Background: Although the sternoclavicular joint is an unusual site for infection, thoracic surgeons may preferentially be called on to coordinate management of cases refractory to antibiotic therapy because of the anatomic relationship of this joint to major vascular structures. Methods: Since 1994 we have surgically managed nine sternoclavicular joint infections in eight patients. Associated medical problems were frequent and included diabetes mellitus (n = 2), end-stage renal disease (n = 2), hematologic disorders (n = 2), and multiple joints affected by sepsis (n = 4). Open joint exploration with drainage and debridement with the use of general anesthesia was performed in four patients. The remaining four patients (one with bilateral sternoclavicular joint infections) had computed tomographic evidence of diffuse joint and surrounding bone destruction with infection extending into mediastinal soft tissues. Surgical therapy for these five joint infections involved en bloc resection of the sternoclavicular joint with an ipsilateral pectoralis major muscle covering the bony defect. Results: There were two deaths unrelated to the surgical procedure. After a mean follow-up of 20 months, the remaining six survivors (seven joints) have complete healing with no apparent limitation in the range of motion even after en bloc resection. Conclusions: Most cases of early sternoclavicular joint infections will respond to conservative measures. However, when radiographic evidence of infection beyond the sternoclavicular joint is present, en bloc resection, although seemingly aggressive, results in immediate eradication of all infection with negligible functional morbidity. Prolonged antibiotic therapy or continued local drainage procedures appear to have little value in these cases, adding only to patient care costs and the potential sequelae of chronic infections.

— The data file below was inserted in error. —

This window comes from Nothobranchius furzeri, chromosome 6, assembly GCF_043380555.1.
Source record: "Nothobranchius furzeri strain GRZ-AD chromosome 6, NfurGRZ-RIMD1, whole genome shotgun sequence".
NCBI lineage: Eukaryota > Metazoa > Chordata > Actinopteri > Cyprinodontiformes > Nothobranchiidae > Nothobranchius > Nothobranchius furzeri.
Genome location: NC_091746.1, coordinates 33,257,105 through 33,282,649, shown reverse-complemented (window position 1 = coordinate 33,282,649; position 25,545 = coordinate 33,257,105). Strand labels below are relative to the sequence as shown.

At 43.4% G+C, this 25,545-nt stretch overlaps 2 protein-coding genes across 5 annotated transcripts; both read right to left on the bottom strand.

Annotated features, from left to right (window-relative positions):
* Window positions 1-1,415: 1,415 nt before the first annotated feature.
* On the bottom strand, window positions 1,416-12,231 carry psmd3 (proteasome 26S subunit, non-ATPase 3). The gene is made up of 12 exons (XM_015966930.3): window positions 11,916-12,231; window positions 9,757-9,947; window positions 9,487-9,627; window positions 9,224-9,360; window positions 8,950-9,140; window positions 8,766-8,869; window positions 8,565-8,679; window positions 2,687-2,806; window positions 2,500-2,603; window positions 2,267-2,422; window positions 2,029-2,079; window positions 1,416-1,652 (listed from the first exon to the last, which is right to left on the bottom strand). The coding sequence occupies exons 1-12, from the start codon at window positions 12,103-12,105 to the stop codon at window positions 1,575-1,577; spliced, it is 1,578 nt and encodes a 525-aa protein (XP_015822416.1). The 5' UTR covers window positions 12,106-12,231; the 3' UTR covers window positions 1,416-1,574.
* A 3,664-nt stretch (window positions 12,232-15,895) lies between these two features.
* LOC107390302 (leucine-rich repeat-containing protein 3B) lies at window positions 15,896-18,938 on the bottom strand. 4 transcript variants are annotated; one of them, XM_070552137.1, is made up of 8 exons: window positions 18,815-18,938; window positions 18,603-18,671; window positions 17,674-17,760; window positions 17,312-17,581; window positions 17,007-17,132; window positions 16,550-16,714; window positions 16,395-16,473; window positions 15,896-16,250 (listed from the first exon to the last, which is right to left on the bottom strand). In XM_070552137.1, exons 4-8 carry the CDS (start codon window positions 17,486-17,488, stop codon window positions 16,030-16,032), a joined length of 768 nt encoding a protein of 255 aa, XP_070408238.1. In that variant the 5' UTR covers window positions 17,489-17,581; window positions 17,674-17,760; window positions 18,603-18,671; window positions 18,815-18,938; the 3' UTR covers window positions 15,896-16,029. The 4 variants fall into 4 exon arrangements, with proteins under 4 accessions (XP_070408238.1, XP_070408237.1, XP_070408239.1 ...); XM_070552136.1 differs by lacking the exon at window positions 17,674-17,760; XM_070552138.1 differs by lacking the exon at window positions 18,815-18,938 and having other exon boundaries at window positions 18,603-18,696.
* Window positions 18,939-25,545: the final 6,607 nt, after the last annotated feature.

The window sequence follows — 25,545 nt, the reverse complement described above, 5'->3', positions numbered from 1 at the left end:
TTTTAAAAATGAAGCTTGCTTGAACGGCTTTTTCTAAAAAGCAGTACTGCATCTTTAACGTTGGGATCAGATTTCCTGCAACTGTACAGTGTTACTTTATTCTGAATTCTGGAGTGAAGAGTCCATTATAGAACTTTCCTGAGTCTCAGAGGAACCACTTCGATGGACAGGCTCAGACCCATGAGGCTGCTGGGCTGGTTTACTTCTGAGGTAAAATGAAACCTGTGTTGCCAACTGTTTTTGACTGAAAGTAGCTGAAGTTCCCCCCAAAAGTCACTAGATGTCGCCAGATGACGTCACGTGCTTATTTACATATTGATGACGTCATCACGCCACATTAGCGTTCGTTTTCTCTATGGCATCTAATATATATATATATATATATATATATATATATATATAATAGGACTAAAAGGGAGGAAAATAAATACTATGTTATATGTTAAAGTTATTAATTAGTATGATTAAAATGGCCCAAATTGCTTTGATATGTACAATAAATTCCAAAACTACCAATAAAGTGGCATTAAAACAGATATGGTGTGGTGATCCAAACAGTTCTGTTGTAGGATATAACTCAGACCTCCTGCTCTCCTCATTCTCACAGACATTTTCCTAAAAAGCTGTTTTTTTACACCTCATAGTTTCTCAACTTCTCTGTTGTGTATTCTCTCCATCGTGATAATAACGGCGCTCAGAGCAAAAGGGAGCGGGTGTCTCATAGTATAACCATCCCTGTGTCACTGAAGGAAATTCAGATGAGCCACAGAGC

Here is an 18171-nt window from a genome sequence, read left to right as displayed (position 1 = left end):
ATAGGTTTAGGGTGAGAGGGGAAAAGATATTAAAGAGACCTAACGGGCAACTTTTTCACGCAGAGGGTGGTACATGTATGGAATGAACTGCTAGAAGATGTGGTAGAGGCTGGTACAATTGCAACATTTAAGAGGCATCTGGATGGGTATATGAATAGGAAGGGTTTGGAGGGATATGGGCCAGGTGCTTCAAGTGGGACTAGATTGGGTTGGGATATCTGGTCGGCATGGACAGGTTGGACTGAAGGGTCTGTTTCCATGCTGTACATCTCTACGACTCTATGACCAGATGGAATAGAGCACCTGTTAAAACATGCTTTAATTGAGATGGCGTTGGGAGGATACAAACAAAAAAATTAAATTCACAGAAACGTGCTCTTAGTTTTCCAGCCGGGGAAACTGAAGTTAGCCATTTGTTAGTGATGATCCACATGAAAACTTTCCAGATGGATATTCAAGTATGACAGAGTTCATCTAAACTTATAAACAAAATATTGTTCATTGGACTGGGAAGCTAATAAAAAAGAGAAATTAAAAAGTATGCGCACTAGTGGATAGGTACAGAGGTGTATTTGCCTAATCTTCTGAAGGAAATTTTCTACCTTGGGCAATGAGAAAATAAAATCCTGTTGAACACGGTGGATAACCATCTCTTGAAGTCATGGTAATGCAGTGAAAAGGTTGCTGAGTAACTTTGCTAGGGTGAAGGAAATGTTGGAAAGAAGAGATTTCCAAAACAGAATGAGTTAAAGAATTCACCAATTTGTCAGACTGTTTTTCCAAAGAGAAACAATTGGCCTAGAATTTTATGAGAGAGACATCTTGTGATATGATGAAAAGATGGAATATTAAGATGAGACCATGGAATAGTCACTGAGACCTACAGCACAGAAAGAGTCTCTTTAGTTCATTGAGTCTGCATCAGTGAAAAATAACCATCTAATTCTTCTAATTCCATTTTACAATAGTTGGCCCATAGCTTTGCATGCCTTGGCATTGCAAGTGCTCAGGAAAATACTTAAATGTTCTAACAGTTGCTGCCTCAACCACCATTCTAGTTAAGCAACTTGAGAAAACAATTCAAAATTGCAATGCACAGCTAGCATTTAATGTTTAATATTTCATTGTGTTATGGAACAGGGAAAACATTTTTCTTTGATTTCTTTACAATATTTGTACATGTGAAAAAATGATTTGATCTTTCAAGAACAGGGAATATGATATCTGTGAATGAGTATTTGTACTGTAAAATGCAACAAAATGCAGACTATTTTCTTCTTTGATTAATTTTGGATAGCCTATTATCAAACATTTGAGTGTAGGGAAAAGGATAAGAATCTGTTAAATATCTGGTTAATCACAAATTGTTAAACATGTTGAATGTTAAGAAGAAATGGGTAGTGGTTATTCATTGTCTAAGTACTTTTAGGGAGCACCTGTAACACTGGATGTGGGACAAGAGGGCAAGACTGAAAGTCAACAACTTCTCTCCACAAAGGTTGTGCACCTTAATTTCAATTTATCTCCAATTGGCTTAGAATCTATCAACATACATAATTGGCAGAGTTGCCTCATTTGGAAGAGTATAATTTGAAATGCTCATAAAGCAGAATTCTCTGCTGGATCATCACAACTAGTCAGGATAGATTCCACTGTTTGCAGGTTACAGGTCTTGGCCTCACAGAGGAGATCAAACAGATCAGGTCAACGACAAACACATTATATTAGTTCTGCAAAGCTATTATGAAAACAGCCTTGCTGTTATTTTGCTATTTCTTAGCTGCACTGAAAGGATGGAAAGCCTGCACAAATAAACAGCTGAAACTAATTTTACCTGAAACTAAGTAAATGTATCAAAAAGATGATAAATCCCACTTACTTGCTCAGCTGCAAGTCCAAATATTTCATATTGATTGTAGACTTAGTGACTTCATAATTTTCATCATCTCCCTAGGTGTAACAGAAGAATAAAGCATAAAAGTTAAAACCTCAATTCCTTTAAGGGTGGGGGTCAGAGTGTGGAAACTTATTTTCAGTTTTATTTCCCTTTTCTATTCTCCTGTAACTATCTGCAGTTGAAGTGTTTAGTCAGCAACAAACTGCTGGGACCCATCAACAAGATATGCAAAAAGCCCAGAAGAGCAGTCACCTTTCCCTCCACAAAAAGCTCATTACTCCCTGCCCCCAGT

ASJC Scopus subject areas
- Pulmonary and Respiratory Medicine
- Cardiology and Cardiovascular Medicine